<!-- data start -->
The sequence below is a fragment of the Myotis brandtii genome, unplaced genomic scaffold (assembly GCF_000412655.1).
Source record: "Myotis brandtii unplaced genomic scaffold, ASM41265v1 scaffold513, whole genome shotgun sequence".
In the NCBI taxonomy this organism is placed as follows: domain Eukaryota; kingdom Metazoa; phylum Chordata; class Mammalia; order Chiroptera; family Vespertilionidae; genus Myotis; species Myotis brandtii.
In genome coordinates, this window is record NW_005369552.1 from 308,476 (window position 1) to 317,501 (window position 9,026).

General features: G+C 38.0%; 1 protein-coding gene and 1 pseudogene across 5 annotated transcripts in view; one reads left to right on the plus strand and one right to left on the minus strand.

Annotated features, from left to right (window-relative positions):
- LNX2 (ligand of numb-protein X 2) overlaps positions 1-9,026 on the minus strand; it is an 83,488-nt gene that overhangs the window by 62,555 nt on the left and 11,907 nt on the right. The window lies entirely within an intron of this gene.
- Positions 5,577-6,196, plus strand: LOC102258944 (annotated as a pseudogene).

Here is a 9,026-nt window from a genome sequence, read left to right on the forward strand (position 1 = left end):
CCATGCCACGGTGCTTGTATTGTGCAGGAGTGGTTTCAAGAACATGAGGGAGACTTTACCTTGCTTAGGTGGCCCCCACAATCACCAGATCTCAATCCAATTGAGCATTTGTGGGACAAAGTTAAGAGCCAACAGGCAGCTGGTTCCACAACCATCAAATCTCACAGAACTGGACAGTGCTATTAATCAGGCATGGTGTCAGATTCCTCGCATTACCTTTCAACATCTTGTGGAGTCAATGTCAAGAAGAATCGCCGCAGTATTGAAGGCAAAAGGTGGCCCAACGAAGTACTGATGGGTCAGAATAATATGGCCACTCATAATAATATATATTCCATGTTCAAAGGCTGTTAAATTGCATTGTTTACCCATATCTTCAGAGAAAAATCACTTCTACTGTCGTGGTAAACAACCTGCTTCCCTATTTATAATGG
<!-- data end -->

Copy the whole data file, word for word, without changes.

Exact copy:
The sequence below is a fragment of the Myotis brandtii genome, unplaced genomic scaffold (assembly GCF_000412655.1).
Source record: "Myotis brandtii unplaced genomic scaffold, ASM41265v1 scaffold513, whole genome shotgun sequence".
In the NCBI taxonomy this organism is placed as follows: domain Eukaryota; kingdom Metazoa; phylum Chordata; class Mammalia; order Chiroptera; family Vespertilionidae; genus Myotis; species Myotis brandtii.
In genome coordinates, this window is record NW_005369552.1 from 308,476 (window position 1) to 317,501 (window position 9,026).

General features: G+C 38.0%; 1 protein-coding gene and 1 pseudogene across 5 annotated transcripts in view; one reads left to right on the plus strand and one right to left on the minus strand.

Annotated features, from left to right (window-relative positions):
- LNX2 (ligand of numb-protein X 2) overlaps positions 1-9,026 on the minus strand; it is an 83,488-nt gene that overhangs the window by 62,555 nt on the left and 11,907 nt on the right. The window lies entirely within an intron of this gene.
- Positions 5,577-6,196, plus strand: LOC102258944 (annotated as a pseudogene).

Here is a 9,026-nt window from a genome sequence, read left to right on the forward strand (position 1 = left end):
CCATGCCACGGTGCTTGTATTGTGCAGGAGTGGTTTCAAGAACATGAGGGAGACTTTACCTTGCTTAGGTGGCCCCCACAATCACCAGATCTCAATCCAATTGAGCATTTGTGGGACAAAGTTAAGAGCCAACAGGCAGCTGGTTCCACAACCATCAAATCTCACAGAACTGGACAGTGCTATTAATCAGGCATGGTGTCAGATTCCTCGCATTACCTTTCAACATCTTGTGGAGTCAATGTCAAGAAGAATCGCCGCAGTATTGAAGGCAAAAGGTGGCCCAACGAAGTACTGATGGGTCAGAATAATATGGCCACTCATAATAATATATATTCCATGTTCAAAGGCTGTTAAATTGCATTGTTTACCCATATCTTCAGAGAAAAATCACTTCTACTGTCGTGGTAAACAACCTGCTTCCCTATTTATAATGG